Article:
No matter how diligently bosses like Tesla’s Elon Musk want their staff to clock in, sit at desks, and stare at their screens, it’s pretty clear to many employees that the future of work will eventually involve a flexible hybrid to both remotely and locally.
After all, it’s not like these bosses say you can stop working when you’re done. Also, after more than two years of the pandemic, people are tuned in to new threats that could potentially disrupt the way work is done.
That means the gear you rushed to buy two years ago — a monitor, mouse, headphones, and tablet — may need a long-term upgrade.
Take it from someone who has worked from home, in coffee shops and on all their vacation trips for the past 14 years: you want to set up your workplace well to do your business.
Here are some gear I’ve tested and gotten my hands on over the past year that I would recommend for the long haul:
Belkin 10W Wireless Charging Stand + Speaker
Yes, there are plenty of wireless chargers out there, but Belkin’s little gadget does it easily. Simply plug in the power supply and place your Apple or Samsung phone on the Belkin charger’s sloping stand to charge your phone wirelessly (assuming it supports it).
Luckily, you can place your phone in any orientation, and the Belkin Charger will always charge the battery before you rush off to a meeting. Got a phone coming? Simply take the call hands-free.
The built-in Bluetooth speaker is also handy if you want some music to accompany a dreary day. Or if you want to boost your boss’s voice a bit in case he’s too soft on a call.
Poly 10 Sync
If you want to slightly improve the sound quality of your conference calls, the professional-grade Poly Sync 10 speakerphone should be on your list. Powered by a USB connection, it also lets you connect your PC or phone via Bluetooth for those important business calls.
Made by the experts in conference calling, the Sync 10 comes with two microphones to ensure excellent sound quality while keeping out background noise. For those important calls, you’d want this.
Water resistant (with an IP64 rating) and weighing just 280g, it can be taken for any impromptu group meeting, for example, to your small service office, perfect for the hybrid future .
Microsoft Surface Go 2 Laptop
The Lenovo ThinkPad X1 Nano and Dell XPS 13 are some of the best high-end ultraportable laptops I’ve come across, but if I want an entry-level laptop, I might consider the Microsoft Surface Laptop Go 2.
Price at an affordable price $1,199 for a model with a Core i5 chip, 8GB of RAM and a 256GB SSD, it has decent power and is also very portable with a compact 12.4-inch screen. For Windows users, it looks like an Apple MacBook but runs Windows applications.
The only catch is the rather unimpressive 1,536 x 1,024 screen resolution, which is less sharp than your typical phone with Full HD resolution. It’s not that wrong in actual use, to be fair, especially if you’re just typing emails on the laptop.
Plus, there’s a touchscreen, which is great if you’re sharing the laptop with your kids for homework.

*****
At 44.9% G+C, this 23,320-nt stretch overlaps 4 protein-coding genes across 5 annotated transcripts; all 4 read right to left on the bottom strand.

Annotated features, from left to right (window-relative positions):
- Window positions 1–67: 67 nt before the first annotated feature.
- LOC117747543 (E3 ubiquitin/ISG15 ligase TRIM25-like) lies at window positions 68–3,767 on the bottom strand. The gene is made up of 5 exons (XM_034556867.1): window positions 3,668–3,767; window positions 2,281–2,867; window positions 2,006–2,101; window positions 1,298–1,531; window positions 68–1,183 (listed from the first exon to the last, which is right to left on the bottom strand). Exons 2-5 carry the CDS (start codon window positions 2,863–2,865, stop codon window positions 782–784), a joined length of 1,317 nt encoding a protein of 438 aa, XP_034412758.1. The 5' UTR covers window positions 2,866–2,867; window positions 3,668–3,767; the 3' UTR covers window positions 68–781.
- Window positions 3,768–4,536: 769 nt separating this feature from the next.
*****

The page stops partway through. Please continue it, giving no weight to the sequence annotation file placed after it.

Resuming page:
Microsoft Sculpt Ergonomic keyboard
Keyboards are personal items – I know friends who spend hundreds of dollars on a custom mechanical keyboard they’d even compile software for – but I’m pretty happy with a simple old membrane keyboard like the Microsoft Sculpt Ergonomic Keyboard .
What’s made me buy three of these wireless keyboards over the years is the contoured shape that ensures my shoulders aren’t constricted when typing – I’ve had a disc slip into my neck in my work back typing on a small laptop. Using proper keyboards I have been virtually pain free for 14 years.
The good key trip and the calm here are also important to me. Since I’m typing, I don’t need the keys to be super springy – I just need enough tactile feedback. I also prefer my keyboard to be quiet.
Another advantage is the compact size of the Microsoft keyboard. Since its numeric keypad is separate, it can be moved away from my desk. It’s a great compact keyboard that’s ergonomic without taking up too much space. I have a small mechanical keyboard for gaming, but it’s on this ergonomic version that I spend the most time.
Herman Miller Aeron
Don’t waste your money on “gaming chairs” that look like Recaro bucket seats stuffed with thick layers of leatherette and foam. Get yourself a proper “mesh” ergonomic chair that is comfortable and breathable, which is most important in a tropical climate like Singapore’s.
Arguably the best ergonomic chair of this type is the classic Herman Miller Aeron. With firm yet flexible support for your back and buttocks, it’s still the number one chair you’d want to seek out. Yes, the price tag of around S$2,000 will dent the bank account, but it comes with a 10-year warranty and your butt and back will thank you.
Of course, you don’t have to buy a Herman Miller. There are alternatives that offer some of the features, like lower back support as well as comfortable mesh designs, at a fraction of the cost. Just make sure you get one that’s comfortable to sit on for hours.
Be comfortable working from home
Not everyone has the luxury of a dedicated work-from-home space, it’s true. Many have migrated to their dining tables or set up a desk in a corner of the house, where space is at a premium. A more comfortable chair or a laptop that fits in a small space will help alleviate the difficulties a bit.
While collecting the gadgets, do not forget the coffee (or tea). A Nespresso machine and a few fancy capsules from a small producer could help ease a long day of work at home.
Or, as some have done, brew your own coffee by grinding the beans first. After all, you don’t have to spend so much time commuting or pay exorbitant prices in cafes for an afternoon pick-me-up.